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Pairing carbohydrates with healthy fats and lean proteins is a good way to promote steady blood sugar levels. Fats and proteins help lessen blood sugar spikes that can occur after consuming carbs. However, the type of fats consumed matters. Consuming excessive amounts of saturated fats found in animal-derived foods could potentially contribute to the development of insulin resistance and type 2 diabetes.

On the other hand, unsaturated fats, such as the monounsaturated fatty acids (MUFAs) found in olives, can improve blood sugar outcomes. Replacing carbohydrates with the same number of calories from unsaturated fats has been shown to improve hemoglobin A1c levels (a measure of blood sugar control) and insulin sensitivity. In addition, swapping carbohydrates with polyunsaturated fats, like omega-3s from fatty fish, has been observed to further reduce blood sugar levels.

Olive Nutrition:

  • Olives are a good source of monounsaturated fats like oleic acid.
  • One cup of black olives provides approximately 157 calories, 14g of fat (11g unsaturated and 3g saturated), 992mg of sodium, 8g of carbohydrates, 2g of fiber, 0g of added sugars, and 1g of protein.
  • Olives are generally low in protein and carbohydrates but high in fat, with the majority being unsaturated fatty acids that can support healthy cholesterol levels.


  • People watching their sodium intake should consume olives in moderation.
  • Olives, especially those preserved in brine, tend to be high in salt. One cup of black olives can account for a significant portion of the recommended daily sodium intake.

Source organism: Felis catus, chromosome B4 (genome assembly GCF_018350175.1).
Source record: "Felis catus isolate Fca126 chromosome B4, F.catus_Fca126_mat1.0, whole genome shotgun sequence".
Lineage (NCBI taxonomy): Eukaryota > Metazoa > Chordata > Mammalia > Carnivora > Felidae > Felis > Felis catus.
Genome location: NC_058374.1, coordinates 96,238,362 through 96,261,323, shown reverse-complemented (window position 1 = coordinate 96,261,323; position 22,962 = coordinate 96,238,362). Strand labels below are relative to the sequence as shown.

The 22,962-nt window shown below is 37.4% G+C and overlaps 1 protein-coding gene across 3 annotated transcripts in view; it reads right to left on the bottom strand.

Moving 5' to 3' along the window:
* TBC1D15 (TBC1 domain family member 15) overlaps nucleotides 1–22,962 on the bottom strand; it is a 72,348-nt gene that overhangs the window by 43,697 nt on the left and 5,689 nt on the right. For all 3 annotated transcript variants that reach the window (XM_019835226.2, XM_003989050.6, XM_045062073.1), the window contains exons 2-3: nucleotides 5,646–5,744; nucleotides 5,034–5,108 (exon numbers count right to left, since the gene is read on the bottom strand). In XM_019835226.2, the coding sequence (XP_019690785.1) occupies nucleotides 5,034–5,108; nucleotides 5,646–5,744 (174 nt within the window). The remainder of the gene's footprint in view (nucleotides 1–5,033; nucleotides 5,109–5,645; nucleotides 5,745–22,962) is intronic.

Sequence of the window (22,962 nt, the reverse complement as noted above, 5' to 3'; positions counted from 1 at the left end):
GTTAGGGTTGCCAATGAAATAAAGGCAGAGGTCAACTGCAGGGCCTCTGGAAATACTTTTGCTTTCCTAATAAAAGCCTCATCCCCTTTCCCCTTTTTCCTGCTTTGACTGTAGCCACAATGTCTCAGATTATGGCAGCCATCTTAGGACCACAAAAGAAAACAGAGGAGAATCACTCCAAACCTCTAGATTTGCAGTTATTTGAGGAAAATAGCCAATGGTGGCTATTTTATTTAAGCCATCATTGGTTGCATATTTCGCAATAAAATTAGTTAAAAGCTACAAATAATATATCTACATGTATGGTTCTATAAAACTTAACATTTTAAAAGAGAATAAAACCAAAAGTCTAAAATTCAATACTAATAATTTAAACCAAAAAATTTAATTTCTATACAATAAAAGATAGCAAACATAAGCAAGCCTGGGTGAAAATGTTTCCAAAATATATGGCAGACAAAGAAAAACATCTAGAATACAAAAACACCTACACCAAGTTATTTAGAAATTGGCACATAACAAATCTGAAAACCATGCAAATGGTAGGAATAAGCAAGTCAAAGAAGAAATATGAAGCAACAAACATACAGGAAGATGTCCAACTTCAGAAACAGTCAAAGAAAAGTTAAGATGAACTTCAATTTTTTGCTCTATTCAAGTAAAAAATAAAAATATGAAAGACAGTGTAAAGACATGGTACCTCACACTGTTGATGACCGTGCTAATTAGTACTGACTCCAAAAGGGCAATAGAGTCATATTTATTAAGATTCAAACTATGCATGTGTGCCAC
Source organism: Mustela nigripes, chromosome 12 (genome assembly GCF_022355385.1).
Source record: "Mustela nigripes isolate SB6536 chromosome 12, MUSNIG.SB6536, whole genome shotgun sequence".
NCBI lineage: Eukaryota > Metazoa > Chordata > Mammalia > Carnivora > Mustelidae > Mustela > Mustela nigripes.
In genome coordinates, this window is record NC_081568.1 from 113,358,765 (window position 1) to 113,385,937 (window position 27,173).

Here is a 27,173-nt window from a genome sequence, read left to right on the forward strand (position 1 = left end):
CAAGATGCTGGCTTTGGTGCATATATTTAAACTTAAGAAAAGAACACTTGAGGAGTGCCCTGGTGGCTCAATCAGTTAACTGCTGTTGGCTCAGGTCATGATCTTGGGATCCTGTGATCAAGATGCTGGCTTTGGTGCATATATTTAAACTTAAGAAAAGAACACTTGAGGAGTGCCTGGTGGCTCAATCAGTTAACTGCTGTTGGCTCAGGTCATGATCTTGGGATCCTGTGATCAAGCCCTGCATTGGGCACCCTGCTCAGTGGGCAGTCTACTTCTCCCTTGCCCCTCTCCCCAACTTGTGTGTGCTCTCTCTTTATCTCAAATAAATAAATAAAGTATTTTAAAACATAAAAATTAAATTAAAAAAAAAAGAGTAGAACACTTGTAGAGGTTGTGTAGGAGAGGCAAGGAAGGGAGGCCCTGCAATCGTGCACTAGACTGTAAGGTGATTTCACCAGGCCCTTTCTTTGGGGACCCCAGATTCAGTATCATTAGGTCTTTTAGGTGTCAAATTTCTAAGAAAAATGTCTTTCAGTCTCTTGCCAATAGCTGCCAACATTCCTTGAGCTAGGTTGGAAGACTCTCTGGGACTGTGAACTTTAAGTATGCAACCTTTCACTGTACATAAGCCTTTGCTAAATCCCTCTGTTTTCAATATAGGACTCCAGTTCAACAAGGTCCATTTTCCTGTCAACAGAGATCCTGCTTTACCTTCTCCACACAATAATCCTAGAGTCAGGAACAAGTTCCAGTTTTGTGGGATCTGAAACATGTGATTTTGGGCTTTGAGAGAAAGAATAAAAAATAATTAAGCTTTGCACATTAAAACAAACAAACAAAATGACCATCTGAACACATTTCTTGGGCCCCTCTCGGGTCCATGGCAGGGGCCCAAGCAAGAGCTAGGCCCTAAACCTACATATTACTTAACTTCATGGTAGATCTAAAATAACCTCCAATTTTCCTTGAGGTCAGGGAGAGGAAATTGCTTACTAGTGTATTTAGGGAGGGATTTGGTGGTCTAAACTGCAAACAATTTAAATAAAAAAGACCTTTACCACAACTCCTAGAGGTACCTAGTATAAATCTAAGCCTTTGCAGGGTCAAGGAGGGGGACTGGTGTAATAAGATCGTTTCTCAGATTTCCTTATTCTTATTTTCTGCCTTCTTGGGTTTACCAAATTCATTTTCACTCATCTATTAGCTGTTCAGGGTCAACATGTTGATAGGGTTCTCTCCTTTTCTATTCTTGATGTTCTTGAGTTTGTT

• The American Heart Association recommends healthy adults consume no more than 2,300 milligrams of sodium per day, while individuals diagnosed with hypertension may need to limit their intake to 1,500 milligrams per day.
  • For those who are salt-sensitive or have high blood pressure, a serving size of ¼ cup of olives (providing about 250 milligrams of sodium) is recommended. Rinsing jarred olives can slightly reduce their salt content.
  • Look for olives labeled as “reduced sodium” if you need to limit your sodium intake, but check the nutrition facts panel to assess the actual sodium content per serving.

Tips for Eating Olives:

  • Make the majority of the fats you consume unsaturated fats, such as those from olives, olive oil, nuts, seeds, avocado, and fish.
  • Incorporate olives into salads, Mediterranean-inspired grain bowls, or easy sheet pan chicken recipes with flavorful fruits and vegetables.
  • Add olives to whole wheat pasta dishes, sandwiches, or enjoy them as a high-fiber snack alongside low-sodium flaxseed crackers.

In summary, olives are a great source of monounsaturated fats that support cardiovascular health and contain antioxidants like flavonoids and vitamin E. However, practice moderation in consuming olives due to their high sodium content, especially if you have hypertension or are watching your sodium intake.